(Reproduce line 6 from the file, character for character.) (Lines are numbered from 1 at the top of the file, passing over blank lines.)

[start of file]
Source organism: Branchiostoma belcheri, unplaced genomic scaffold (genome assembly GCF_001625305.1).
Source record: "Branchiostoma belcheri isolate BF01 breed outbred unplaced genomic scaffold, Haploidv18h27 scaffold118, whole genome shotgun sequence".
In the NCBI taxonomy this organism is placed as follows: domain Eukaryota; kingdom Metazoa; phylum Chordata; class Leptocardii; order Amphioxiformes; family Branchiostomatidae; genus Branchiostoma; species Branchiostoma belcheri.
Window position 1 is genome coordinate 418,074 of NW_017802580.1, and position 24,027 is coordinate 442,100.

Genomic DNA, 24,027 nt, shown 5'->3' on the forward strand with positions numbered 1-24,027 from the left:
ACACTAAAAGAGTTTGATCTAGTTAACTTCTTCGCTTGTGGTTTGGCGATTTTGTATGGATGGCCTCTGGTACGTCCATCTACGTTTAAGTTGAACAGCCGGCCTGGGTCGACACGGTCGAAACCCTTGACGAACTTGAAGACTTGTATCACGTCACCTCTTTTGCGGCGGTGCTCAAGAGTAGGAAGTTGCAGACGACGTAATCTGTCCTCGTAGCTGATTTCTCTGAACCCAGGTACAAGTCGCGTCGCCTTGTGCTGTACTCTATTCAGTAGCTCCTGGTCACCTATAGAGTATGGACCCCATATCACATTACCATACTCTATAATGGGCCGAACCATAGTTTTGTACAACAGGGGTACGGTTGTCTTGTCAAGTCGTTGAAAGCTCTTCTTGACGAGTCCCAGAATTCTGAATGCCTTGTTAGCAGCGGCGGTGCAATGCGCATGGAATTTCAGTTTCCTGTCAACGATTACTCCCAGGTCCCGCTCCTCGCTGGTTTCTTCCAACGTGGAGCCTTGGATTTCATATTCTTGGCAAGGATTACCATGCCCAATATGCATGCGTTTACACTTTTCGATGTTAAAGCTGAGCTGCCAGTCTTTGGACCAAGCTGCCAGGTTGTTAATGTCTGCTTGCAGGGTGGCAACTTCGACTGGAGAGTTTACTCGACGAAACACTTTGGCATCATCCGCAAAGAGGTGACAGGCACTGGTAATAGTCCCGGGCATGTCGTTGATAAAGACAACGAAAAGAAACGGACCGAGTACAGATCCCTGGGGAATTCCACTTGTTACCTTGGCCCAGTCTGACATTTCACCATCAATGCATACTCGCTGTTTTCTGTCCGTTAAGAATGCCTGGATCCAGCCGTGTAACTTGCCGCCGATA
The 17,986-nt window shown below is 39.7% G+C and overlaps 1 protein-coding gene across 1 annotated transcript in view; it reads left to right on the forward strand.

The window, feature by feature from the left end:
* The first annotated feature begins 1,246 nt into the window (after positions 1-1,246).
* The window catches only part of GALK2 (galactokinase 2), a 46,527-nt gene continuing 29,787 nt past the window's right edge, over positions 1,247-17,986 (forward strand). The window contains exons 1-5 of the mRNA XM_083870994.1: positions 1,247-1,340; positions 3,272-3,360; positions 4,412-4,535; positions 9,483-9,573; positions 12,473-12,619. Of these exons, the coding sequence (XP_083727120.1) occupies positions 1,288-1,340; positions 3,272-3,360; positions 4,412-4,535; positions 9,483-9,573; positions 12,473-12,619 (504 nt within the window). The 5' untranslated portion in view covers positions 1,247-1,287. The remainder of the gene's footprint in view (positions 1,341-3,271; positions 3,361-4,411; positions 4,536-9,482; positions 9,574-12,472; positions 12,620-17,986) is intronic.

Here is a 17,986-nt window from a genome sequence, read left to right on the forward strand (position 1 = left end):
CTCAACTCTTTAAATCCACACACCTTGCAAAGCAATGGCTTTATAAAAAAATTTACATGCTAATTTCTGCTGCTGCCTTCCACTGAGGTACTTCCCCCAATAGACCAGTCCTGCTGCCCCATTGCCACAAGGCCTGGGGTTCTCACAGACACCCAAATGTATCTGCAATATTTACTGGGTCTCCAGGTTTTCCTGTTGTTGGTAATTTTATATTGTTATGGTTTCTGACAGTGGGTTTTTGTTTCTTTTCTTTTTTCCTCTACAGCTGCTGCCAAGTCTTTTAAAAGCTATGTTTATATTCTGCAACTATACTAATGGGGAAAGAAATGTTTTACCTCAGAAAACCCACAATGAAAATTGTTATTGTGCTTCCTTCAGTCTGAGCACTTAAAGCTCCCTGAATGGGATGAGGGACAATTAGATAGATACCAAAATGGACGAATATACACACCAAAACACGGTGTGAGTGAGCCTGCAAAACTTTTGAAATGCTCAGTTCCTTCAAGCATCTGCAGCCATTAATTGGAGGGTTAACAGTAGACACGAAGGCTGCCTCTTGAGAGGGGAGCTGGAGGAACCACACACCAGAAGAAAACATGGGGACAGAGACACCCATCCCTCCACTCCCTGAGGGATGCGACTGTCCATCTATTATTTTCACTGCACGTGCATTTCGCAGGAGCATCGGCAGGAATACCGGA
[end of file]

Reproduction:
ACACTAAAAGAGTTTGATCTAGTTAACTTCTTCGCTTGTGGTTTGGCGATTTTGTATGGATGGCCTCTGGTACGTCCATCTACGTTTAAGTTGAACAGCCGGCCTGGGTCGACACGGTCGAAACCCTTGACGAACTTGAAGACTTGTATCACGTCACCTCTTTTGCGGCGGTGCTCAAGAGTAGGAAGTTGCAGACGACGTAATCTGTCCTCGTAGCTGATTTCTCTGAACCCAGGTACAAGTCGCGTCGCCTTGTGCTGTACTCTATTCAGTAGCTCCTGGTCACCTATAGAGTATGGACCCCATATCACATTACCATACTCTATAATGGGCCGAACCATAGTTTTGTACAACAGGGGTACGGTTGTCTTGTCAAGTCGTTGAAAGCTCTTCTTGACGAGTCCCAGAATTCTGAATGCCTTGTTAGCAGCGGCGGTGCAATGCGCATGGAATTTCAGTTTCCTGTCAACGATTACTCCCAGGTCCCGCTCCTCGCTGGTTTCTTCCAACGTGGAGCCTTGGATTTCATATTCTTGGCAAGGATTACCATGCCCAATATGCATGCGTTTACACTTTTCGATGTTAAAGCTGAGCTGCCAGTCTTTGGACCAAGCTGCCAGGTTGTTAATGTCTGCTTGCAGGGTGGCAACTTCGACTGGAGAGTTTACTCGACGAAACACTTTGGCATCATCCGCAAAGAGGTGACAGGCACTGGTAATAGTCCCGGGCATGTCGTTGATAAAGACAACGAAAAGAAACGGACCGAGTACAGATCCCTGGGGAATTCCACTTGTTACCTTGGCCCAGTCTGACATTTCACCATCAATGCATACTCGCTGTTTTCTGTCCGTTAAGAATGCCTGGATCCAGCCGTGTAACTTGCCGCCGATA